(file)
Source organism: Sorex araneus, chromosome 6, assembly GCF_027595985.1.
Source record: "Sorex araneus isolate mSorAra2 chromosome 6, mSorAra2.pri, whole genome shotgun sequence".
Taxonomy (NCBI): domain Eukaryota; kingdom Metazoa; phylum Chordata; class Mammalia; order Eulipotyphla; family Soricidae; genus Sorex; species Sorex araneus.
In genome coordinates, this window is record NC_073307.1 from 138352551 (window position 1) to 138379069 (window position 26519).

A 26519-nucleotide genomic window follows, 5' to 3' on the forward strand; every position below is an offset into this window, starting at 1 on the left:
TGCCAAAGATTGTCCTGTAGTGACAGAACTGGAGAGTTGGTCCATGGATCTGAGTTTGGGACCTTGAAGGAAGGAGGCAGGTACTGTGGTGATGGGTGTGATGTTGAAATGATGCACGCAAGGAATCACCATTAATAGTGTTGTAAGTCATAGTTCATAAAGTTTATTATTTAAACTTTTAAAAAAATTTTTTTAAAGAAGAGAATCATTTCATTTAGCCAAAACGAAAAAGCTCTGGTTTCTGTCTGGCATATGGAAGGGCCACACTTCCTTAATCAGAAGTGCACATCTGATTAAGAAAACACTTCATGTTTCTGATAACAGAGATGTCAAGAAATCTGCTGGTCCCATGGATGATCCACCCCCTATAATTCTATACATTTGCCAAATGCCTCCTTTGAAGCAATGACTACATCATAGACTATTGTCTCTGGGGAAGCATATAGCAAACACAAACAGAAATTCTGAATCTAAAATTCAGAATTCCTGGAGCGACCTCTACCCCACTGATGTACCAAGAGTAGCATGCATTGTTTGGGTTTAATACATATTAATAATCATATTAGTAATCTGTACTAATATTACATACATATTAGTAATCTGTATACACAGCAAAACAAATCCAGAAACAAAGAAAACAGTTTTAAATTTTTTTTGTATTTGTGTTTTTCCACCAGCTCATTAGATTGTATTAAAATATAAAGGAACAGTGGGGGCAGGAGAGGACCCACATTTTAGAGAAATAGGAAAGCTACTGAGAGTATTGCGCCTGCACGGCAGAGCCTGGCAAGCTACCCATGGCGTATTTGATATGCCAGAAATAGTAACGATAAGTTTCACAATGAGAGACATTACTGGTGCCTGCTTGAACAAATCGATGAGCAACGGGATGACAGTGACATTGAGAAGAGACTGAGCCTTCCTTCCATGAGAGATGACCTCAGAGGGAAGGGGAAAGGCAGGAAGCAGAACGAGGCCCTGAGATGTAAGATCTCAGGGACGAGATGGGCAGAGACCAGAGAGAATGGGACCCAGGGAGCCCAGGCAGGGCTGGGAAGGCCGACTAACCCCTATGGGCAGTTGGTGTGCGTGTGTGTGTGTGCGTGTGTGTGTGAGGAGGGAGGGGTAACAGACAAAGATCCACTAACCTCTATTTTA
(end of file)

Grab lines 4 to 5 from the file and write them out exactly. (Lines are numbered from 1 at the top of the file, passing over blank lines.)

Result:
In genome coordinates, this window is record NC_073307.1 from 138352551 (window position 1) to 138379069 (window position 26519).

A 26519-nucleotide genomic window follows, 5' to 3' on the forward strand; every position below is an offset into this window, starting at 1 on the left: